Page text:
Does Trail Running Build Muscle?

A woman running up a trail towards the top of a mountain on a summer's day

When you switch out road runs for trail runs, you add elevation and other natural elements that challenge you in different ways. The body interprets these changes in terrain as an overload training stimulus. But, is this change enough to build muscle?  

Initially, the answer is yes. When you run on rugged terrain, you engage several muscles to stay balanced, move forward, and tackle all the obstacles that come with running on trail, including the steep inclines and downhill sections.

In this article, we’ll talk about muscle building through trail running and how you can supplement your trail running routine with strength training to ensure proper form, injury prevention, and continued muscle growth.

Trail Running & Muscle Gains

Running through the forest or up a mountain is far more difficult than running on the same flat road. You have to use many muscle groups, including your toes, feet, ankles, calves, glutes, quads, hamstrings, and core (and all their supporting ligaments and tendons). All these groups work together to maintain balance, propel yourself up an incline, and handle impact from jumps and downhill sections and twists encountered along your route. 

As you incorporate more and more difficult trail runs into your training schedule, you will begin to notice more defined and sculpted muscles. The glutes (butt) will become tighter and more muscular, and your calves and quads will become more outlined. Your balance will improve due to improvement in your body’s core architecture.

As your body naturally adapts to this training load, adding more difficult running routes is required to stimulate muscular adaptation. 

Bonus: Increase Cardiovascular Endurance

Your heart will also see benefits as trail runs are a more intense cardiovascular experience, which burns more calories. Once you tackle your first hill and faster pace, your heart feels challenged, which shows up as an elevated heart rate and respiratory rate. Adding trails to your workout plan allows you to become a more powerful runner on all surfaces.

Supplement Your Trail Runs With Strength Training

Once you have tapped out on your difficulty level for running routes, you need to add strength training to stimulate muscle growth. There will be a need for a progressive overload — the muscles need to work harder for growth once you plateau.

Resistance training should overload your muscles to promote muscle protein synthesis (larger muscles), as well as develop power and strength components of the muscle. 

Strength Training Exercises for Runners

Strength training, as a runner, should mimic the movement and demands of running. Running is a unilateral exercise, which means that your two legs are moving independently and supporting your body one at a time. You, therefore, want to strengthen your training with that focus.

  • Exercises that keep one leg elevated and the other on the ground develop muscular strength, balance, and stability throughout the body. Some great single-leg exercises include lunges, step-ups, and single-leg deadlifts.
  • Multi-joint movements, like squats and deadlifts, with both feet on the ground, are also beneficial for strengthening the muscles involved in running. You can lift more weight without your balance being challenged as much. This will help develop the strength and power aspect of the muscles for running.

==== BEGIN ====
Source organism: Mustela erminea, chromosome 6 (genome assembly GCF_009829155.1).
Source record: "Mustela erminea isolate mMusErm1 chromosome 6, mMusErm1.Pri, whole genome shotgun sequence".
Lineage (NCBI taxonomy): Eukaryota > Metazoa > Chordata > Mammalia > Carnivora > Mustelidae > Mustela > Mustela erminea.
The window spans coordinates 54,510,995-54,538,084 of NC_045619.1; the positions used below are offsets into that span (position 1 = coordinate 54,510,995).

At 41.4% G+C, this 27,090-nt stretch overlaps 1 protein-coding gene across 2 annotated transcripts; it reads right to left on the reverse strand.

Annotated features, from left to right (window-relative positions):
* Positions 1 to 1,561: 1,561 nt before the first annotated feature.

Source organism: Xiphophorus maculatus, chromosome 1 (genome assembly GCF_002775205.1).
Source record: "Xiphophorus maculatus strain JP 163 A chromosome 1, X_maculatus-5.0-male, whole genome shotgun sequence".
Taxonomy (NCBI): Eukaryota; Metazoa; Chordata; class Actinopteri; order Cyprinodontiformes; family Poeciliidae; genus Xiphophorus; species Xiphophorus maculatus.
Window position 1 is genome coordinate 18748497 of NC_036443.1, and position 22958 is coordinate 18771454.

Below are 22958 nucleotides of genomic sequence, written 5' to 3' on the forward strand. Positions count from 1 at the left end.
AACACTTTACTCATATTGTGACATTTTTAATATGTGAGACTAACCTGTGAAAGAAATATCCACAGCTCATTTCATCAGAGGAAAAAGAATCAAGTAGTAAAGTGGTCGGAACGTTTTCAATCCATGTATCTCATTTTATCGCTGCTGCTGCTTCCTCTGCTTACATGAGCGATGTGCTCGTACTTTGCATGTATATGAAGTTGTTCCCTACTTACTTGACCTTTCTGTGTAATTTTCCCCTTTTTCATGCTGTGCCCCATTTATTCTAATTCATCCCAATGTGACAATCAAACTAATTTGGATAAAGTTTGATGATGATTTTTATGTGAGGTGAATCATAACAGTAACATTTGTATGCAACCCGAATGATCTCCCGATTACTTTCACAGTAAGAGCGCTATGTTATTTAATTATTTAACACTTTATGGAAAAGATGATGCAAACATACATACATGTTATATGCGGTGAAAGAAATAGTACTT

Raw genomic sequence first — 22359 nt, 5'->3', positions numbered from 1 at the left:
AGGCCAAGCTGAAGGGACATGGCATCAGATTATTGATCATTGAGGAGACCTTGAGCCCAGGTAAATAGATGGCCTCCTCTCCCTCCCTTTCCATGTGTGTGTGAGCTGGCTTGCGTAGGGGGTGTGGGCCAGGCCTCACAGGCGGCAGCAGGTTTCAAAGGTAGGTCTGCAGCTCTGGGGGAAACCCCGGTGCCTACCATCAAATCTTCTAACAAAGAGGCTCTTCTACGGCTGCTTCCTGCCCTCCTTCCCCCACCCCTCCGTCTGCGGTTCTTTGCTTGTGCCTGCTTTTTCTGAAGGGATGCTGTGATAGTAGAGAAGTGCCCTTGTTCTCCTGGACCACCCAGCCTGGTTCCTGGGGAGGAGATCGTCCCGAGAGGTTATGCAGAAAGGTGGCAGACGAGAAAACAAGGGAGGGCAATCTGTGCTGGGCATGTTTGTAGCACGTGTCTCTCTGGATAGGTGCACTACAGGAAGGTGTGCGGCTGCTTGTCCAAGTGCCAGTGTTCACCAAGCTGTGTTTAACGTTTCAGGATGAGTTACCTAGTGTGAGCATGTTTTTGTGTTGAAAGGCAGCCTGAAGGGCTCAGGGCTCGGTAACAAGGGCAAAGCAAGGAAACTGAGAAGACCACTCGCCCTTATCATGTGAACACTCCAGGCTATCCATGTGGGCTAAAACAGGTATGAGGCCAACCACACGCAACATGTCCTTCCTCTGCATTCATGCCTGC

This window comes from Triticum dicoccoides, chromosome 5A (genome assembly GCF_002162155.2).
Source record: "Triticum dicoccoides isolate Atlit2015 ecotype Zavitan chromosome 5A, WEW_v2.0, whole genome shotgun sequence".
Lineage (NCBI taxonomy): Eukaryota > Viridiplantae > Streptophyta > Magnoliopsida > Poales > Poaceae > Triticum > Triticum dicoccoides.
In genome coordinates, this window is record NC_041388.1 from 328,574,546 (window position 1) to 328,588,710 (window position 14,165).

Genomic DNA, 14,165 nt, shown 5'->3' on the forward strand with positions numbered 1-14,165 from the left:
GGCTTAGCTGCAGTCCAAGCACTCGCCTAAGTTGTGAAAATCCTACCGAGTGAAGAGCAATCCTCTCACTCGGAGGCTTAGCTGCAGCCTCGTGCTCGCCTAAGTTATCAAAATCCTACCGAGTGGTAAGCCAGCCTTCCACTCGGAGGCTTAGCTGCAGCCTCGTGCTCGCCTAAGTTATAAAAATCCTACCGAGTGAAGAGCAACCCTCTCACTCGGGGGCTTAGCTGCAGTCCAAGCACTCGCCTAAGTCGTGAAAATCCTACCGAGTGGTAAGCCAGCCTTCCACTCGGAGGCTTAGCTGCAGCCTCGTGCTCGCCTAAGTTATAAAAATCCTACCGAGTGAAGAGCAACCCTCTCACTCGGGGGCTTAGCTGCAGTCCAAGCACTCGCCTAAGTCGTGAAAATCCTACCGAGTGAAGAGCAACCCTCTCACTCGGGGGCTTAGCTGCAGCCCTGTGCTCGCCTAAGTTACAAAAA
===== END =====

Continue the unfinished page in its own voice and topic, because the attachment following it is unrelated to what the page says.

• Plyometric training, or jump training, can also be incorporated. Plyometric training is a great way to increase power, muscular endurance and explosive strength. These exercises can have a considerable impact on your body’s elasticity and your athletic performance.

Balancing your running with strength training will keep your running technique strong as the kilometres add up. Crosstraining can help prevent overuse injuries commonly seen in running. It will aid in making you a faster, more powerful runner with improvements in time trial races and allow you to set personal bests. Find a resistance training routine from an experienced personal trainer that complements your running goals, current fitness level, and comfort level in a weight room.  

A black silhouette of a woman trail running during a sunset

A Breath of Fresh Air

Running on trails can also be a breath of fresh air, literally. It allows you to spiritually connect with nature and forget about the stressors of everyday life (job, family, school, etc.). 

Your mood and well-being improve as you connect with the outdoors, which helps with sleep, healing, and personal connection. Who doesn’t want an exercise routine that makes you feel better just by going outside and listening to birds sing and the wind blowing?

Enjoy your time on the trails with improved fitness, a stronger, leaner, more efficient running body, and a psychological mind boost by exploring the great outdoors.

What Did We Learn?

If you’re a runner interested in building, you can start trail running on terrain that challenges your body and stimulates muscle growth. However, you may hit a plateau, so we recommend supplementing your trail running program with strength and resistance training. 

Our trainers at EverFlex have specialized experience working with long-distance and trail runners. We’re here to help you achieve your fitness goals — get in touch with one of our personal trainers today!

Andrea Horne

Andrea Horne

Since 2015, Andrea has been working with clients and helping them achieve their fitness goals with astounding results. She loves working with menopausal and perimenopausal women to adapt and alter their exercise routine as hormones change and drop. Additionally, if you’re an endurance athlete, triathlete, or cyclist, Andrea would love to coach you. She sees any clients who desire weight loss, and general conditioning and strength training.

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